Serotonin transporter less active in autism brains

Children with autism show reduced activity of the serotonin transporter ― which helps regulate levels of the neurotransmitter serotonin ― in brain regions that process emotions, according to research published in August.

By Kelly Rae Chi
12 September 2008 | 4 min read
This article is more than five years old.
Neuroscience—and science in general—is constantly evolving, so older articles may contain information or theories that have been reevaluated since their original publication date.

Disease signal: The serotonin receptor SERT is less active in the medial frontal cortex (bottom right) in a 12-year-old child with autism than in controls.

Children with autism show reduced activity of the serotonin transporter ― which helps regulate levels of the neurotransmitter serotonin ― in brain regions that process emotions, according to research published in August1.

Serotonin is a signaling molecule that regulates mood, appetite and sleep. It also plays a role in postnatal brain development by helping neurons connect.

Drugs that target the serotonin transporter, called SERT, have been shown to improve some symptoms of autism by blocking the uptake of serotonin from the spaces between nerve cells, effectively increasing the neurotransmitter’s available levels2. This is the same mechanism underlying several popular marketed drugs such as Prozac and Zoloft.

Led by Ismo Makkonen and his colleagues at Finlandʼs Kuopio University Hospital, the researchers used single photo emission computed tomography (SPECT) to look at the activity of serotonin and dopamine transporters in the brains of 15 children with autism.

They found that 11 of 15 children with autism have reduced activity of the serotonin transporter compared with 10 age-matched controls. The activity of the dopamine transporter is similar in both groups.

The serotonin transporter is less active particularly in the medial frontal cortex, a brain region involved in processing emotions and interpreting eye gaze, the researchers found. The transporter’s reduced activity may be the result of fewer serotonin neurons in people with autism, Makkonen says.

“This study adds some fuel to the serotonin story,” says Chris McDougle, a Raymond E. Houk Professor of Psychiatry at Indiana University in Indianapolis. “We should really move more aggressively in looking at [positron emission tomography] imaging studies in adults.”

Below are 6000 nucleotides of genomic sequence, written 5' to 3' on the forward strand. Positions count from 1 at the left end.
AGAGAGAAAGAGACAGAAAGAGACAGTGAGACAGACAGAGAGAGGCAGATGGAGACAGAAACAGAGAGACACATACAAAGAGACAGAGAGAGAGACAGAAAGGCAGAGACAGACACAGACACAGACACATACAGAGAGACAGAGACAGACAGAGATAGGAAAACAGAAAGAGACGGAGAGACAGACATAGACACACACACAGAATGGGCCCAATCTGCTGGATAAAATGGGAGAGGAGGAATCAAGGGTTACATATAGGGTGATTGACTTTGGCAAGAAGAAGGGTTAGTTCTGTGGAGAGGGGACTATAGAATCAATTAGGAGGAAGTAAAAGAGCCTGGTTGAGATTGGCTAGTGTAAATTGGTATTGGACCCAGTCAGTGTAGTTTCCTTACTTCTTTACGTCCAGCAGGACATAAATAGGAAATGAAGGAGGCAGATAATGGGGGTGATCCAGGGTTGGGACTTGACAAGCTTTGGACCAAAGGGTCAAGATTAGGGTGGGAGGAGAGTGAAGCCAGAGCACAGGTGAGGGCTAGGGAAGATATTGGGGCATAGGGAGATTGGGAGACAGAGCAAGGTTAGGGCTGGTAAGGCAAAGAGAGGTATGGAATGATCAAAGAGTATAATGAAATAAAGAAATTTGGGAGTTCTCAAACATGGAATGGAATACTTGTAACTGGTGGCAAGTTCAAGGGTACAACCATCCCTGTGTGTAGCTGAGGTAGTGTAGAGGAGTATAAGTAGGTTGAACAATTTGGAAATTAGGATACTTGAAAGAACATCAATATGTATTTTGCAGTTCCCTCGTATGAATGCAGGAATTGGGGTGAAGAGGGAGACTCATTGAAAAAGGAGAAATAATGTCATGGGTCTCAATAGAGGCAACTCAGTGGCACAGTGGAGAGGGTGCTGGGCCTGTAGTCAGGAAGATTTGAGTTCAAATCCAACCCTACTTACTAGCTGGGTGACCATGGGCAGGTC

Researchers first linked brain serotonin to autism in 1997, when Diane Chuganiʼs group at Wayne State University used PET imaging to show that children with autism younger than age 5 make about a third less serotonin compared with age-matched controls3.

“What [Chugani] saw is very much complementary to what the Makkonen group is showing,” says Christine Hohmann, an associate professor of biology at Morgan State University in Baltimore.

In July, another team reported that PET scans of parents of children with autism also show reduced activity of a serotonin receptor compared with parents of typically developing children4.

Cause or conequence:

But exactly how serotonin is linked to autism, and whether it is a cause or consequence of the disorder, is not yet clear.

“Some of us are frustrated that we havenʼt figured it out yet,” says Ed Cook, a visiting professor of psychiatry at the University of Illinois in Chicago.

Results from genetic studies of the transporter have been mixed: of 12 studies, 7 indicated a link between the SERT gene and autism5.

“If [the disorder] was homogenous, then all the studies would go in one direction,” Cook says. “But they don’t, because we are pulling out different pieces of the autism phenotype from different studies.”

The new study included only 15 children with high-functioning autism, and did not include a typically developing control group because of the radiation risks from imaging. The control group included children with other diagnoses, such as tremors and epilepsy. In the autism group, the researchers also had to statistically account for the effects of sedation on the brain.

The researchers are continuing to study the children, this time measuring the brain during and after a six-month treatment with the SSRI fluoxetine.

Others, such as Hohmann, are studying serotonin deficits in mouse models of autism by introducing toxins to selectively eliminate serotonin neurons in the brains of newborn mouse pups.

Hohmann reported last year that introducing lesions in the medial forebrain bundle, a mouse region analogous to the human medial forebrain cortex ― involved with processing emotions ― leads to autism-like behaviors, such as increased repetitive grooming, in the mice6.

“We are trying to see how closely we can cause this serotonin depletion to alter the developmental profile,” Hohmann says. “[The new study] confirms for me that we are on the right track.”


  1. Makkonen I. et al. Dev. Med. & Child Neurol. 50, 593-597 (2008) PubMed 

  2. Hollander E. et al. Neuropsychopharmacology 30, 582-589 (2005) PubMed 

  3. Chugani D.C. et al. Ann Neurol. 42, 666-669 (1997) PubMed 

  4. Goldberg J. et al. J. Autism Dev. Disord. (2008) Epub ahead of print. Abstract 

  5. Devlin B. et al. Mol. Psychiatry 10, 1110-1116 (2005) PubMed 

  6. Boylan C.B. et al. Behav. Brain Res. 176, 94-108 (2007) PubMed